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18 Results

Canadian job postings in digital sectors during COVID-19

Staff Analytical Note 2021-18 Alejandra Bellatin, Gabriela Galassi
Digital technologies have helped maintain economic activity while allowing people to remain physically distant throughout the COVID-19 crisis. This note shows that the number of online postings for jobs related to the production of digital technologies in Canada decreased less than the number for other jobs and recovered more quickly after lockdowns were lifted.

Labor Demand Response to Labor Supply Incentives: Lessons from the German Mini-Job Reform

Staff Working Paper 2021-15 Gabriela Galassi
How do firms change their employment decisions when tax benefits for low-earning workers are expanded? Some firms increase employment overall, whereas others replace high-earning workers with low-earning workers, according to German linked employer-employee data.
Content Type(s): Staff research, Staff working papers Topic(s): Economic models, Firm dynamics, Labour markets JEL Code(s): E, E2, E24, E6, E64, H, H2, H20, H24, H3, H32, I, I3, I38, J, J2, J23, J3, J38

The Impacts of Minimum Wage Increases on the Canadian Economy

Staff Analytical Note 2017-26 Dany Brouillette, Daniel Gao, Olivier Gervais, Calista Cheung
This note reviews the channels through which scheduled minimum wage increases over the coming years may affect Canadian economic activity and inflation and assesses their macroeconomic impacts. From reduced-form estimates of direct minimum wage pass-through, we find that consumer price index (CPI) inflation could be boosted by about 0.1 percentage point (pp) on average in 2018.

A Canada-US Comparison of Labour Market Conditions

In this note, we provide a brief comparison of the recent developments in the labour markets in Canada and the United States. Our analysis indicates that slack remains in the Canadian labour market, while the US labour market is close to full employment.

The US Labour Market: How Much Slack Remains?

Staff Analytical Note 2016-9 Robert Fay, James Ketcheson
Despite the US unemployment rate being close to estimates of the non-accelerating-inflation rate of unemployment (NAIRU), measures of underemployment remain elevated, which could be an indication of remaining labour market slack. The shares of involuntary part-time workers and long-term unemployment are high relative to the current stage of the business cycle, suggesting available labour inputs are being underutilized.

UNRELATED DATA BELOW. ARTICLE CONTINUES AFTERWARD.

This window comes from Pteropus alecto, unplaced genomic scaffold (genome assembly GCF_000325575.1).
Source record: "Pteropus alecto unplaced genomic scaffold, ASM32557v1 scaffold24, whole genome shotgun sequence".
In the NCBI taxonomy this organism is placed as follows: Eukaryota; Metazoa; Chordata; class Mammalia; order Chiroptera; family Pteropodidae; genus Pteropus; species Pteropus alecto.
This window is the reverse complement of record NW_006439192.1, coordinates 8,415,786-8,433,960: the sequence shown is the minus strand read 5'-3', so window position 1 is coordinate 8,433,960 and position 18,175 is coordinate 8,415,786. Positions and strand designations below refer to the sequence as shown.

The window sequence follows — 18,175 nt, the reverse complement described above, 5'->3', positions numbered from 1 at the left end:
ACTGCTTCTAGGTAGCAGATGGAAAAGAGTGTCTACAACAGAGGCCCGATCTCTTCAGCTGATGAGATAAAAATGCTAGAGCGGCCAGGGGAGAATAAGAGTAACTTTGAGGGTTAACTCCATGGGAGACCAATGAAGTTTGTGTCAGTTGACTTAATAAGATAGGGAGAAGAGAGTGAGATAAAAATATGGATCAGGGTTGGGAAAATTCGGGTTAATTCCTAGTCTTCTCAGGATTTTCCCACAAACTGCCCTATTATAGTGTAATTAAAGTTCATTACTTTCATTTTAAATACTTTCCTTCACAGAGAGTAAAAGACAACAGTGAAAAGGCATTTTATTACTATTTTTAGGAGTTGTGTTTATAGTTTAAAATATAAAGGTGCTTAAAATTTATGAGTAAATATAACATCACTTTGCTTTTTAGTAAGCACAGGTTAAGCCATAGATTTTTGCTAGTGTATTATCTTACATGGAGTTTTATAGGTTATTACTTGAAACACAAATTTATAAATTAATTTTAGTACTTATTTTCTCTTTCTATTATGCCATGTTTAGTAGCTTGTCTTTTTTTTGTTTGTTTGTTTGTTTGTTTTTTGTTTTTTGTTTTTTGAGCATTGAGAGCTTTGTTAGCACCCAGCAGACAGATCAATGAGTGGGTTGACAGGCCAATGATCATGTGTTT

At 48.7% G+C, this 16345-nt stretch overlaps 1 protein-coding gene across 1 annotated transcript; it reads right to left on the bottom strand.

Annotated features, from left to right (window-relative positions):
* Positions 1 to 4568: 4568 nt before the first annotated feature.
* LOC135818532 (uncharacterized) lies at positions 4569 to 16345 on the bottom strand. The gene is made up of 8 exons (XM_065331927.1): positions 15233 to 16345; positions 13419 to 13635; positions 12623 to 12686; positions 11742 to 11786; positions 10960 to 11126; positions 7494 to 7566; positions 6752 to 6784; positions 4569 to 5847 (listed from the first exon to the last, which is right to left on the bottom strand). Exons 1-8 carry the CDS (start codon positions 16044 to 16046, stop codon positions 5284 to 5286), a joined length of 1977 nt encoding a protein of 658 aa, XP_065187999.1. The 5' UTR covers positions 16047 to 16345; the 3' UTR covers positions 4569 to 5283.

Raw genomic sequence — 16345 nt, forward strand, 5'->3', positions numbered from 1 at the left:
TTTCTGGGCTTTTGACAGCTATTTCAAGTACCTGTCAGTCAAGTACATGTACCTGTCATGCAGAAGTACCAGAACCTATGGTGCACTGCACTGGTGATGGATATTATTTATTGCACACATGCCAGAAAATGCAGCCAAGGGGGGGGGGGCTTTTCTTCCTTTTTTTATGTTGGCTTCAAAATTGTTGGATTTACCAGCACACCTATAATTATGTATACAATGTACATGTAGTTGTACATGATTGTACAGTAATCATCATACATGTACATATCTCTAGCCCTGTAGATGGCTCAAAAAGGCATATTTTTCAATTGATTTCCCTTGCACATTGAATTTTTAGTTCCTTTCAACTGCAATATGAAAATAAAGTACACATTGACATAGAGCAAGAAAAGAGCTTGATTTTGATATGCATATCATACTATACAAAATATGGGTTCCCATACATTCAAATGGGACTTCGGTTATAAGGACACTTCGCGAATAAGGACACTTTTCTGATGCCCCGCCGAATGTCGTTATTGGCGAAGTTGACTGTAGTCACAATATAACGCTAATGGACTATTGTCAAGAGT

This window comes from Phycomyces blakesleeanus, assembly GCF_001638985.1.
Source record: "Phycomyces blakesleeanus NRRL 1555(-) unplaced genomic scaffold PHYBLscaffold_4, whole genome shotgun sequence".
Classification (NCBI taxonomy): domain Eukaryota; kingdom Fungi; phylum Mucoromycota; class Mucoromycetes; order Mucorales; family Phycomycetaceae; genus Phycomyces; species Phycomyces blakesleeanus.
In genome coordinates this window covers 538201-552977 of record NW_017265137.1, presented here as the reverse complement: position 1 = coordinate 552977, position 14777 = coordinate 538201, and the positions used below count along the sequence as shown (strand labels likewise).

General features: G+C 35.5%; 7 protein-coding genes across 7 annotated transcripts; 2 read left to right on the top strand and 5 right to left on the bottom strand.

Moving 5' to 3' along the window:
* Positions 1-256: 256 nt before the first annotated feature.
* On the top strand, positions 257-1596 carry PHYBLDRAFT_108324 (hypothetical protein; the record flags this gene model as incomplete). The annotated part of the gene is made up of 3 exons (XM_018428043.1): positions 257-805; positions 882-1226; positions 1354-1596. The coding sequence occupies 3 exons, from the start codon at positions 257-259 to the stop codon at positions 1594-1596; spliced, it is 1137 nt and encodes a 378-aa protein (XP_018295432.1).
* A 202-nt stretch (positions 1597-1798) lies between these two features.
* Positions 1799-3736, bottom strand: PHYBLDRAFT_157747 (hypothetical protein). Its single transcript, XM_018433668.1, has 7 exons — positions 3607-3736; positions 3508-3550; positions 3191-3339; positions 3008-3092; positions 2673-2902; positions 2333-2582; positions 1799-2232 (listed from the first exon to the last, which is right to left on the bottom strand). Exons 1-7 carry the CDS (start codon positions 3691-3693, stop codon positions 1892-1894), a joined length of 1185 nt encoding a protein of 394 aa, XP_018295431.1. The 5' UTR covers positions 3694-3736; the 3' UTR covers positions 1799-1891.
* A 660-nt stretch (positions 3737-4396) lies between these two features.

May 16, 2016

The Micro and Macro of Downward Nominal Wage Rigidity

The article examines the extent of downward nominal wage rigidity in Canada and its implications for monetary policy. The authors ask whether its existence is a sufficient argument for a higher inflation target if concerns about the effective lower bound are adequately addressed.

Extending the Labour Market Indicator to the Canadian Provinces

Staff Discussion Paper 2016-2 Alexander Fritsche, Katherine Ragan
Calculating the labour market indicator (LMI) at the provincial level provides useful insights into Canada’s regional economies and reveals differing trends in the state of underlying labour market conditions across provinces. Conclusions based on the Canadian LMI do not necessarily translate to the provinces. In most cases, the correlations between the provincial LMIs and the underlying labour market variables have the expected sign.

Exchange Rate Fluctuations and Labour Market Adjustments in Canadian Manufacturing Industries

Staff Working Paper 2015-45 Gabriel Bruneau, Kevin Moran
We estimate the link between exchange rate fluctuations and the labour input of Canadian manufacturing industries. The analysis is based on a dynamic model of labour demand, and the econometric strategy employs a panel two-step approach for cointegrating regressions.
May 13, 2014

Beyond the Unemployment Rate: Assessing Canadian and U.S. Labour Markets Since the Great Recession

This article provides a broad perspective on the performance of the labour market in Canada and the United States since the Great Recession. It also presents a simple way to summarize much of this information in a single composite labour market indicator (LMI) for both countries. The LMI suggests that the unemployment rate in Canada has evolved largely in line with overall labour market conditions since the recession, but may have modestly overstated the extent of recent improvement. The U.S. unemployment rate, in contrast, appears to have substantially overstated the post-recession improvement in labour market conditions.

Fixed-Term and Permanent Employment Contracts: Theory and Evidence

Staff Working Paper 2011-21 Shutao Cao, Enchuan Shao, Pedro Silos
This paper constructs a theory of the coexistence of fixed-term and permanent employment contracts in an environment with ex-ante identical workers and employers. Workers under fixed-term contracts can be dismissed at no cost while permanent employees enjoy labor protection.
Content Type(s): Staff research, Staff working papers Topic(s): Labour markets, Potential output, Productivity JEL Code(s): H, H2, H29, J, J2, J23, J3, J38
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